Lye made paintings throughout his career.  He began as a teenager producing oil paintings, then in London in the 1920s he made batiks at the Footsteps Studio of Celandine Kennington.  These were included in annual exhibitions of the Seven and Five Society and in the 1936 International Surrealist Exhibition in London. Lye had two other concentrated periods of painting – in New York in the 1940s and in Puerto Rico in the last years of his life.  Many of his batiks and paintings are about nature – rays, galaxies, primeval plants and other organic forms.  They were “personifications of energy” which sought to evoke the “magic of nature.”

Lye used “doodles” as a starting point for many of his paintings, as a way of generating images that were mysterious and intriguing.  He spoke of “the Old Brain” as their source and speculated about whether they contained genetic information by unconsciously echoing microscopic forms or images from the history of human evolution.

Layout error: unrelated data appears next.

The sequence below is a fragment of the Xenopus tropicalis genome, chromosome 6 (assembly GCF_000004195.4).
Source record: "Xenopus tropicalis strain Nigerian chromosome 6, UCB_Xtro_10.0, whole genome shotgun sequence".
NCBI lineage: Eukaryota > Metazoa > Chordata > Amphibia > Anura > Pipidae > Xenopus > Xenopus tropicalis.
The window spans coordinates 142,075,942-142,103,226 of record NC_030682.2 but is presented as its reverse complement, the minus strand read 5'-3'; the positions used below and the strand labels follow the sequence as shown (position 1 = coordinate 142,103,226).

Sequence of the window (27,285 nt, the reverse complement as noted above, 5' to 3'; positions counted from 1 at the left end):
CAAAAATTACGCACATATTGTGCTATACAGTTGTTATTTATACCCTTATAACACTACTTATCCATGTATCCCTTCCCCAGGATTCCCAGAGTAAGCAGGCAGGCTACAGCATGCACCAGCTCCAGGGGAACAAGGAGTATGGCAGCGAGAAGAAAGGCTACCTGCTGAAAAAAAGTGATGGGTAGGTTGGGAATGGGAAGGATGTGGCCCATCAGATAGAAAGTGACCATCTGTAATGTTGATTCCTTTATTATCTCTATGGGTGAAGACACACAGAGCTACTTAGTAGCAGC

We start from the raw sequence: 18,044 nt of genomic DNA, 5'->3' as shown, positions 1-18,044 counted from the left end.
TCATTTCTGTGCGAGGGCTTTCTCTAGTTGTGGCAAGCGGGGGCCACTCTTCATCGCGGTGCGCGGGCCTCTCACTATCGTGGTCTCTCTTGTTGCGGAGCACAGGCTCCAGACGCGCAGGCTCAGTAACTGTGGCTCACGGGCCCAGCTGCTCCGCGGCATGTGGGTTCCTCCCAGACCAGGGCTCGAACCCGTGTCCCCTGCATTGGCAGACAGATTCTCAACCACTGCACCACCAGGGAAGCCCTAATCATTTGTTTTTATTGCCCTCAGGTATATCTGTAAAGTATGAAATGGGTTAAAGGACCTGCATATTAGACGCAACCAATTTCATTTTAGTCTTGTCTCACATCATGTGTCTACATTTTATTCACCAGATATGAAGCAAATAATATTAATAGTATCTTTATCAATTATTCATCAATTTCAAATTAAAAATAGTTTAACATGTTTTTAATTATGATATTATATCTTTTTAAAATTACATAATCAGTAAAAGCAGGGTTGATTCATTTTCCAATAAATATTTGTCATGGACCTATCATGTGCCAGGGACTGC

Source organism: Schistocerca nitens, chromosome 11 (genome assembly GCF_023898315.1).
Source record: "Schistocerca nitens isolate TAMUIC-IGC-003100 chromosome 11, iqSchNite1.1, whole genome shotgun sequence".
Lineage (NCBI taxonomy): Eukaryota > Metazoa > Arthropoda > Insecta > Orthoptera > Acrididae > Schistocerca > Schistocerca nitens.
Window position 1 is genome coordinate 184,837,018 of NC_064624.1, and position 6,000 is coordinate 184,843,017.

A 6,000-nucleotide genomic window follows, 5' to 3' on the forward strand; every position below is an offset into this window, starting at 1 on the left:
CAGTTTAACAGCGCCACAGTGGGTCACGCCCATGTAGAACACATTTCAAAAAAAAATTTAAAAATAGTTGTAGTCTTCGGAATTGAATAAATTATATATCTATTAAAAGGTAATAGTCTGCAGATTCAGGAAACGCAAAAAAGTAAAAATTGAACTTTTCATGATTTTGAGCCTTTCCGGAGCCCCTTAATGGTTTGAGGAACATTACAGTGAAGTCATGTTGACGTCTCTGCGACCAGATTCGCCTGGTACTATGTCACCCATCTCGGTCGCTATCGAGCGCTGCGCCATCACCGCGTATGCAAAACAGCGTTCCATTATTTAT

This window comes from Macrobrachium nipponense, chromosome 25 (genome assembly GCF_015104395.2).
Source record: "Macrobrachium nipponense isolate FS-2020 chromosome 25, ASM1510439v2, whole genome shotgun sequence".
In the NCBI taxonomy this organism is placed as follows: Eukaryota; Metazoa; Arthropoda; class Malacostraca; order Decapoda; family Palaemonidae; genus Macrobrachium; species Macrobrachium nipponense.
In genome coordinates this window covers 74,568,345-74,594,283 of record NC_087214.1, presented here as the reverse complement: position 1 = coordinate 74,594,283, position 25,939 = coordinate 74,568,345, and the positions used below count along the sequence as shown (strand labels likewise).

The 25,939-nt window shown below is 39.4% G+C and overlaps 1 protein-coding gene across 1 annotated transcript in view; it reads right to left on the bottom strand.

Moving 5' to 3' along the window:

Discussing these myth–like paintings he remarked:  “The task of fine-art myth is to symbolise humanity’s ties to nature and to one another.”

Photo Gallery: Paintings

<em>Family Conference</em>, 1977, acrylic on canvas
<em>King of Plants Meets the First Man</em>, 1936, oil
<em>Polynesian Connection</em>, 1979, acrylic on canvas
<em>Snow Birds Making Snow</em>, 1936, oil on hardboard
<em>Tree People</em>, 1947, oil painting